Simple ways to practice self-care at home

If living through a pandemic has taught us anything, it’s that self-care is one of the most important things we can do to maintain good mental and physical health. And what better place to practice it than in the comfort of our own home – especially as we’ve become very used to not leaving it for prolonged periods of time through lockdowns.

Whether it’s spoiling yourself or looking after yourself, there’s no doubt that benefits of self-care will prevail.

The Oxford dictionary defines self-care as “the practice of taking an active role in protecting one’s own well-being and happiness, in particular during periods of stress”.

While that might sound selfish, let’s not forget that we can’t look after others, including family and friends, if we don’t look after ourselves. So, remember you’re doing it for everyone, not just yourself.

Let’s talk about looking after yourself first. You probably already know what we’re going to say next – eat a healthy diet, exercise, and get a good night’s sleep. Rest assured, we’ll get to that, but before we do, let’s talk about other ways to boost our health.

Researchers have shown that the awe we feel when touched by the beauty of nature (as well as art and spirituality) produce lower levels of proteins called cytokines in the body.

While cytokines can be useful, signalling to the immune system to work harder if the body is injured or sick, sustained or long term elevated levels have been associated with several chronic conditions, like diabetes, heart disease, depression and autoimmune disorders.1,2

Awe doesn’t have to be staring at the beauty of the Great Ocean Road, or the Great Barrier Reef. It can be as simple as watching leaves changing colours or the stars above. A walk-in nature – even near your home or losing yourself in music all have a positive impact upon your health and wellbeing.1

So, the first thing to do for some self-care is to turn off the small screen device in your hand (unless you’re listening to music or looking at great works of art) and look for some stimulation from nature close to home. You may not be able to see or feel the cytokine response, but it will be doing you good in the long term.

Spoil yourself with some home-based relaxation. Wouldn’t it be nice if you could grab a Shiatsu-style massage whenever you felt like it?

Shiatsu is ancient form of massage made famous by Japan, (the Japanese word actually translates to ‘finger pressure’).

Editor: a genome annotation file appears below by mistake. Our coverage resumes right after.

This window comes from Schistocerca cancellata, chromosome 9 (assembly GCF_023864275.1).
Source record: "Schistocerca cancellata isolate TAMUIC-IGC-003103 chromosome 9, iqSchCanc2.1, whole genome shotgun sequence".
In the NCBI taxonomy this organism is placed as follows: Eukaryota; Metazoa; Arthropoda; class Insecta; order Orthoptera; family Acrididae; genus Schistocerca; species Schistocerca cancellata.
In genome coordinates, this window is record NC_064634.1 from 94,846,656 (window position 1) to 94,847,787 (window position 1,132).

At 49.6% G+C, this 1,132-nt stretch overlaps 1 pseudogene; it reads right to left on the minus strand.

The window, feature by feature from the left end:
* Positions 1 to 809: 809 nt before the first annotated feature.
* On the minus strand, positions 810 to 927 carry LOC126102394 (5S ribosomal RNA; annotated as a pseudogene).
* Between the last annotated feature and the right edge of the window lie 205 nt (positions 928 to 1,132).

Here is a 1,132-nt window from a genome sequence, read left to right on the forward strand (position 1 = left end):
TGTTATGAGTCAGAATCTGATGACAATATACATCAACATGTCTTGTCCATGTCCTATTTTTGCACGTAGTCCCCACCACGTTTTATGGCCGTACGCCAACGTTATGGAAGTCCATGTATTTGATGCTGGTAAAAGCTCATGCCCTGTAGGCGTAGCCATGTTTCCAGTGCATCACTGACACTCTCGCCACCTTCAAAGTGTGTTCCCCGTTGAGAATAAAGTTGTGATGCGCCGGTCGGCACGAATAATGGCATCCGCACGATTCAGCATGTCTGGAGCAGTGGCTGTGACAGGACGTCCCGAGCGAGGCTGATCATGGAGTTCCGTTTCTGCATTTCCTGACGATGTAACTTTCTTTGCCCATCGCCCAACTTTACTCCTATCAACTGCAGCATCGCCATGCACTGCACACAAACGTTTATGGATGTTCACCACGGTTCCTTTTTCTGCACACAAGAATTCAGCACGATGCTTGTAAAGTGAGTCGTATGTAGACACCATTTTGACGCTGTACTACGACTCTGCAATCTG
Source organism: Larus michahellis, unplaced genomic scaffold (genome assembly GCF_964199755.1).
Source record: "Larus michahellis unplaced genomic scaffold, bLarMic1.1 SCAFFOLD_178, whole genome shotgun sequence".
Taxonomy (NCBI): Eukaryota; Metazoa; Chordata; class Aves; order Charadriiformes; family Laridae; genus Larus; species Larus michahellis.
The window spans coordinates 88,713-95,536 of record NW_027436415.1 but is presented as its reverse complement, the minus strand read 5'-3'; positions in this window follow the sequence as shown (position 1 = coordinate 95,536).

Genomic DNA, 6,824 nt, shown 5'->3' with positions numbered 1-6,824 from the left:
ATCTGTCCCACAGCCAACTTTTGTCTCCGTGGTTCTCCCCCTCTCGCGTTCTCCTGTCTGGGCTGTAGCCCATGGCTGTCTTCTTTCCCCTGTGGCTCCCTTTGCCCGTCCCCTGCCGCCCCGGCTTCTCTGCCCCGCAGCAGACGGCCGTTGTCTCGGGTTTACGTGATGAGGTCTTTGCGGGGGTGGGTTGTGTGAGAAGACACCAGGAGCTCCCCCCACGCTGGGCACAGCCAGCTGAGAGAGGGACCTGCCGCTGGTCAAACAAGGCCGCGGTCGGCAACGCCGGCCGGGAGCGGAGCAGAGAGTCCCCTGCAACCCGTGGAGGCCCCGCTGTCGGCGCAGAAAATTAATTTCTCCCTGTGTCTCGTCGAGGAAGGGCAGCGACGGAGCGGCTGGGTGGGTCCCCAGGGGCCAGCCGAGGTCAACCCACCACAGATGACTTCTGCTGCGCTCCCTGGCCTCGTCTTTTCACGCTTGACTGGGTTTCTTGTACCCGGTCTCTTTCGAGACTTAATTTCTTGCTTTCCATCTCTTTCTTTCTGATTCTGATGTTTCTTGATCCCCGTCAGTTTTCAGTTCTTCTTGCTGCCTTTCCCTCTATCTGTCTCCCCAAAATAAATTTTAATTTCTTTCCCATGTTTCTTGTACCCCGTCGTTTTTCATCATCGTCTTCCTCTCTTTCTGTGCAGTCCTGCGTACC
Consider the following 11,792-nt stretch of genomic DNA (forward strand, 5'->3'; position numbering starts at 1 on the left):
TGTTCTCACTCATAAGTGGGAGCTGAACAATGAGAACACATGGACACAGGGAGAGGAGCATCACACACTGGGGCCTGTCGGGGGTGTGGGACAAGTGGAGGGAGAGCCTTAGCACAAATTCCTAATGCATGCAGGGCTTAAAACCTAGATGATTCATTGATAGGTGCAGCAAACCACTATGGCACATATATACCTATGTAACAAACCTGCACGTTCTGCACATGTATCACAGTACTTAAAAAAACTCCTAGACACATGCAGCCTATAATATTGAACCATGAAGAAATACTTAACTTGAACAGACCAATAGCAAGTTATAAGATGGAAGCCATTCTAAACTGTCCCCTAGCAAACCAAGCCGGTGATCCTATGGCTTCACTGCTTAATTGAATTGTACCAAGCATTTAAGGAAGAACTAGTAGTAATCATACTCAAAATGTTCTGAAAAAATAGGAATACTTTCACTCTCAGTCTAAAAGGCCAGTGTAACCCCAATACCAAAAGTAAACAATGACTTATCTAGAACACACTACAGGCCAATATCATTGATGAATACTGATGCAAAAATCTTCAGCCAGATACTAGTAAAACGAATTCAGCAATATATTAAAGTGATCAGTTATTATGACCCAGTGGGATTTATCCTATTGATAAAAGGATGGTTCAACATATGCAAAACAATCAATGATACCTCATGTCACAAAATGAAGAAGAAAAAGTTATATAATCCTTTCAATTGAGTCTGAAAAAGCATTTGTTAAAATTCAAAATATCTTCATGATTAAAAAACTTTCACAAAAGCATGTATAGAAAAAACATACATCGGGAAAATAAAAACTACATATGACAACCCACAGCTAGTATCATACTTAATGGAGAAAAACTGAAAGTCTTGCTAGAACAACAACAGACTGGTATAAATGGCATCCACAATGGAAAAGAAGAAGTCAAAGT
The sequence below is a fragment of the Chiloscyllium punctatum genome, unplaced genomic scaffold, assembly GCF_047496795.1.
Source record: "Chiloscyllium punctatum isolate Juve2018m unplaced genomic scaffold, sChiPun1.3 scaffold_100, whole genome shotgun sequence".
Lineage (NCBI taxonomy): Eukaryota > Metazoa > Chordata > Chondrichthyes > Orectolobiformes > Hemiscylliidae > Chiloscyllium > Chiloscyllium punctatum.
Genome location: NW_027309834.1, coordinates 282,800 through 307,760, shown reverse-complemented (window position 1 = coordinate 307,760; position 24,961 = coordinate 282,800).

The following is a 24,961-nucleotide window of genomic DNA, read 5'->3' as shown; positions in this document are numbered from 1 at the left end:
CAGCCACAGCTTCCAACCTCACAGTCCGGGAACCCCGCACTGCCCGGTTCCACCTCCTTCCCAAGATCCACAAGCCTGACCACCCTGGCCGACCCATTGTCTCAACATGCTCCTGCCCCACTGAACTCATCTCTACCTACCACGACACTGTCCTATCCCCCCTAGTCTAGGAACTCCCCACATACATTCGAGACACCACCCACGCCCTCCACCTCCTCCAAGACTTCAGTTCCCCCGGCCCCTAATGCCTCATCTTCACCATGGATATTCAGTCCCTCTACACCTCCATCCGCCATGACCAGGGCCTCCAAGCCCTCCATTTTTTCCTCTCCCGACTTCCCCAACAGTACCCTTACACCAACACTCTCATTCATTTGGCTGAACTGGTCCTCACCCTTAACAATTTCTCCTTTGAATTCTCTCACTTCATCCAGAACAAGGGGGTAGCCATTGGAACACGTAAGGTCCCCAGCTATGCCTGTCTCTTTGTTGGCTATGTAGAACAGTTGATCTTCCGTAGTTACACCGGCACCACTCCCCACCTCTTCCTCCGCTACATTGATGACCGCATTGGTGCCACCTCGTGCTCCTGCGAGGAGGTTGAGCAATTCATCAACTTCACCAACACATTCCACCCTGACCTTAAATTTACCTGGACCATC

It’s best for people who want to feel relaxed3 – who doesn’t need that every once in a while?! It may also promote emotional and physical calm and relaxation.3

As an extra benefit, you can usually be fully clothed for Shiatsu3, so you can do it winter or summer.

Check out the BodiSure range that also have a heat option – very good for additional relief.

Just in case you thought you could escape without a conversation about diet and exercise…here it comes (but we’ll keep it brief, because you already know the importance).

If you’re looking to lose weight, here are two simple tips:

  1. Focus on the process, not the outcome. So, rather than saying want to lose 5kg (which is a much better goal than saying “I’d like to lose weight”), focus on how you will achieve that outcome. For example, “I will walk for 30 minutes 5 times a week and stop having biscuits for morning tea”.
  2. When you do set a goal, make it specific, measurable and realistic. So, using the example above, say you will lose 5kg in 12 weeks by walking an extra 30 minutes 5 times a week, while losing the biscuits. Setting a target is a proven way of helping achieve behavioural change. Measure your progress and reward yourself (not with snacks). Finally, be realistic. Experts suggest a target of no more than 3-5% reduction in body weight is realistic to begin with.5

Part of self-care is about making you feel good about yourself, so if you’ve gone down the track of weight loss and exercise but the scales didn’t change, or even went up, it can be very demotivating.

In this situation, you may like to consider a Body Composition Monitor, because regular scales only tell part of the story. They provide total body weight. But if you embark on a more intensive exercise program, you will probably build muscle. Body composition monitors give you a better indication of muscle to fat ratio, which is important for good health. They also measure visceral fat, which is the fat surrounding internal organs – the fat you can’t see when you look in the mirror but may affect your health. Check out the BodiSure Body Composition monitor here.


  1. https://greatergood.berkeley.edu/article/item/awe_boosts_health
  2. https://www.nbcnews.com/better/lifestyle/why-scientists-say-experiencing-awe-can-help-you-live-your-ncna961826
  3. https://www.healthline.com/health/types-of-massage#shiatsu
  4. https://www.ncbi.nlm.nih.gov/pmc/articles/PMC5111772/



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